Thursday, 16 February 2012

Holiday Musings...

Dear Y13

Right, you should be well in to your first draft of your comparative coursework by now. Remember, this is independent study so the onus is on you to study independently.

I am expecting your first drafts or your comparative coursework on Monday.

One thing I think it is worth stating is that this is your final coursework and you should draw on everything you have learnt across this A Level to do well.
You need to ensure that you incorporate your learning into your coursework. It should include narrative voice, genre, language analysis, feminism as well as how the context impacts upon reader understanding. A wealth of knowledge!

The narrative voice in novels changed towards the end of the nineteenth century. The essay by Henry James, ‘The Art of Fiction’ signalled a change in the moralistic premise of Victorian novel and a move away from audience sensationalism to art. The challenges to convention reflect the social change at the end of the nineteenth century, and the transgression in the concept of identity, gender and the reality of moral literature. This is further evident in the theatre of the late nineteenth century. For example, Oscar Wilde’s The Importance of Being Earnest (1895) and Henrik Ibsen’s The Doll’s House (1889) question Victorian notions of earnestness, gender and the reality of happy endings.

In Jane Eyre, Brontë also uses romanticism and the Gothic to emphasise the introspectiveness of Jane. In chapter 26 Brontë uses a blend of these genres:
‘Jane Eyre, who had been an ardent, expectant woman- almost a bride, was a cold, solitary girl again: her life was pale; her prospects desolate. A Christmas frost had come at midsummer; a white December storm has whirled over June; ice glazed the ripe apples, drifts crushed the blowing roses’ (Brontë)
The description of landscape to represent feeling and emotion, in this case pathetic fallacy, is typically associated with romantic poets. The iced ‘ripe apples’ connote her ‘ripe’ sexuality and fertility ceasing now her marriage has not happened. The crushed roses are significant as a stock article associated with love. The repetition of ice, particularly the ‘untrodden snow’ connotes the emotional coldness of her solitary journey. These evocative metaphors forefront descriptions the readership would have associated with the Romantic poets Coleridge, Wordsworth and Byron.  The ‘desolate’ and barren imagery are located in the gothic.  Also, by addressing herself in the third person Brontë creates a confusion of identity that shifts from the security found in a first person narrative. Furthermore, she has reverted from woman to child. This indicates a confusion of identity and also suggests the lack of autonomy women have when unmarried and fatherless. Brontë combines genres to not only to create imagery associated with Jane’s emotional state, but also to make a social comment about women.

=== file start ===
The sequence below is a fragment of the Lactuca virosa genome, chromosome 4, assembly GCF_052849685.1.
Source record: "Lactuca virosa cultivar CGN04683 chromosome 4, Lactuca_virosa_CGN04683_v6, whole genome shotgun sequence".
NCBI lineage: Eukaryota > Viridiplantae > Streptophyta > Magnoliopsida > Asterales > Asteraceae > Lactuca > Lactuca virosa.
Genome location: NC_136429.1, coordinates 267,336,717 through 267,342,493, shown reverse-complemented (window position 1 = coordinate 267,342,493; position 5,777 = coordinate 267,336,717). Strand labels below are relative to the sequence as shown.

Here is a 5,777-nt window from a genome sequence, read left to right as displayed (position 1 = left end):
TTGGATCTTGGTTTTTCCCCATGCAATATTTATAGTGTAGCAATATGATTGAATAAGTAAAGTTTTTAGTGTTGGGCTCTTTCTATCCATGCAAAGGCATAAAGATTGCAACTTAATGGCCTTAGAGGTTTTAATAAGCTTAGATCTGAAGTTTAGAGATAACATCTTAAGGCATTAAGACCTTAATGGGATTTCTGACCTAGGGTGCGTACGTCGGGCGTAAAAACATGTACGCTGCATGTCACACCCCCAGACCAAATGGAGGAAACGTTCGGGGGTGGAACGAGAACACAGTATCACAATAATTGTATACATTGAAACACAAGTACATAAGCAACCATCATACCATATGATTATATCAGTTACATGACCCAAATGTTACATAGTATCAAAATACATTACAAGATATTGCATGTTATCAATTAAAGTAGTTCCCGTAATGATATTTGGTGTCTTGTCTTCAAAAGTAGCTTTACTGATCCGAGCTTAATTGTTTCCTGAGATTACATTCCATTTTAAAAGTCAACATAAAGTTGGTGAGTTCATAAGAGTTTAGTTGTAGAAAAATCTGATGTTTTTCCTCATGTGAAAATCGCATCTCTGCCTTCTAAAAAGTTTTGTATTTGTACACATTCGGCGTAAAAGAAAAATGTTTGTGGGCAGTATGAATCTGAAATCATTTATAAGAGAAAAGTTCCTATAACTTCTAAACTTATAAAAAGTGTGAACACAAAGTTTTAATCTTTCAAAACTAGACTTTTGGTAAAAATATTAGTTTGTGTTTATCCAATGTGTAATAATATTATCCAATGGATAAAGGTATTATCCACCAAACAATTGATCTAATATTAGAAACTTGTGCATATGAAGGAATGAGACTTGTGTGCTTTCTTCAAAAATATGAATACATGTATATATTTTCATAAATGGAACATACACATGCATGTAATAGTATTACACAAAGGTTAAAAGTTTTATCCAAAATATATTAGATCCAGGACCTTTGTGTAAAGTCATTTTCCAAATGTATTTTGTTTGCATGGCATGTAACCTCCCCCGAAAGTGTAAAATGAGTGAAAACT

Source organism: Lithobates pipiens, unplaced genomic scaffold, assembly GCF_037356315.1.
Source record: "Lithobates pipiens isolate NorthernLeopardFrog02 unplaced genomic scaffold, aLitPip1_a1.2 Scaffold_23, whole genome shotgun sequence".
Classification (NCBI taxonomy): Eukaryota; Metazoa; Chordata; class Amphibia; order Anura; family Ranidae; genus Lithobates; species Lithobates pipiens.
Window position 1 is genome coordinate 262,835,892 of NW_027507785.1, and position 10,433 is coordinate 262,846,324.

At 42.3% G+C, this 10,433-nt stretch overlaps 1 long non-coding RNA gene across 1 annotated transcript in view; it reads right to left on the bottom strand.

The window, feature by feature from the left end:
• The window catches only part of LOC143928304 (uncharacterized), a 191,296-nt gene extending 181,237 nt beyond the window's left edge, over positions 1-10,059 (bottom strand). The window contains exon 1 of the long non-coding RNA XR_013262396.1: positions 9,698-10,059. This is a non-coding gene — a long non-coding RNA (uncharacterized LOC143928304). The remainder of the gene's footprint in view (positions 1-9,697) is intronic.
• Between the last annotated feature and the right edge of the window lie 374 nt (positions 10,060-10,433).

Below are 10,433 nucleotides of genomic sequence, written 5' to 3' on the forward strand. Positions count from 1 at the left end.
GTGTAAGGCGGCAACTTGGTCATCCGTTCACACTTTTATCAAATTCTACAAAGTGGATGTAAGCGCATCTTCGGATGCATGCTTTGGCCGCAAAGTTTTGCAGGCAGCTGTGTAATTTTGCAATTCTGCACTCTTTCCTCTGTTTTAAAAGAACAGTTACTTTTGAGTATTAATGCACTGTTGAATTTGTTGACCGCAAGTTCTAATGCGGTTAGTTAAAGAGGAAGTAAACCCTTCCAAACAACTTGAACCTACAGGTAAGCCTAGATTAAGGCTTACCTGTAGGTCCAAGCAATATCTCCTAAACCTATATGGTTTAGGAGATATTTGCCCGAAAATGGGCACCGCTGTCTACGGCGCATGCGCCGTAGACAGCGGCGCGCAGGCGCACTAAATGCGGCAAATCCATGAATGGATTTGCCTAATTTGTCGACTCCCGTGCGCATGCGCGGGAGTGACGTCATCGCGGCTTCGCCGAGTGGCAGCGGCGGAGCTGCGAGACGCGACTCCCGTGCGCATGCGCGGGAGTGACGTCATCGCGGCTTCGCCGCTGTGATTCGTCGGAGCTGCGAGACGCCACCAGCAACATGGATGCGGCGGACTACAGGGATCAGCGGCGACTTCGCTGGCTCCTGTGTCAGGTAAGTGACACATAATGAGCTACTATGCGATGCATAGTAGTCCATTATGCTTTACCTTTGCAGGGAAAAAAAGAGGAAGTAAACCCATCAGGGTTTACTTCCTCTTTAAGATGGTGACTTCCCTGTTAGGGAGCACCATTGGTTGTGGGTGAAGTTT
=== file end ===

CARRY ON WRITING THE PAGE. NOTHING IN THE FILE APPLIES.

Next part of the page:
Although there is a blurring of genres, one of the most pervasive genres in Jane Eyre is the gothic. Brontë skilfully uses gothic techniques so that the readers know we are in Jane’s emotional world. The gothic is evident in the description of landscapes and the imprisonment in the red room at the end of Chapter one. She describes herself as ‘out of herself’ (Chapter 2, pg 6) and the description of the room places the reader in the gothic as Jane tells the reader her story of torment at her incarceration. The mood of the ‘revolted slave’ was still bracing her with ‘bitter vigour’ (Brontë, pg 9) and she has some sort of mental breakdown. The gothic is sustained as she awakes to see a ‘terrible red glare, crossed with thick black bars’ (chapt 3, pg 13).  Brontë uses the gothic again to portray the incarceration of the Creole, Bertha Mason or Antoinette. The images are strong and animalistic:
‘a figure ran backwards and forwards. What it was, whether beast or human being, one could not, at first sight, tell: it grovelled, seemingly on all fours; it snatched growled like some strange, wild animal: but it was covered with clothing, and a quantity of dark, grizzled hair, wild as a mane, hid its head and face. ‘ (Chapter 26, pg 308)
Jane’s meeting is loaded with animalistic imagery and a contrast to the pale and small Jane. The dehumanising of Bertha/Antoinette (I'll say Bertha because that's how Jane would have known her) and Jane’s later references to her as a ‘demon’ and a ‘vampyre’ locate this description in the gothic. The use of the gothic here and in Jane’s ordeal in the red room link Jane and Bertha on a psychological level and signify Jane’s struggle with self-control and rebellion of the ‘revolted slave’ that frequently burns inside her: Bertha is the dark side of Jane. Fin de siècle novels such as The Awakening, Dracula and Heart of Darkness show the fear of the miscegenation and reverse colonialism, but this clearly shows that fear of the racial ‘other’ was evident much earlier in the century and Brontë’s use of the gothic heightens the fear of the dark Bertha, whilst simultaneously highlighting the plight of the social incarceration of women in nineteenth-century society. Unable to justly represent the plight of women because of the social constraints upon her Brontë had to create a double. By the end of the nineteenth-century it is unnecessary for there to be a symbolic doubling as it has been recognised that the ‘mad rebellious woman and the sane dutiful woman were really inhabitants of the same body.’

Jane is significant and vital to our understanding of Antoinette. It was her treatment by Bronte that moved Jean Rys to write her prequel. Why?

BTW, if anyone's still reading, please look at this. It is actually one of the best things I have ever seen!

Happy holiday!
Ms :)

No comments:

Post a Comment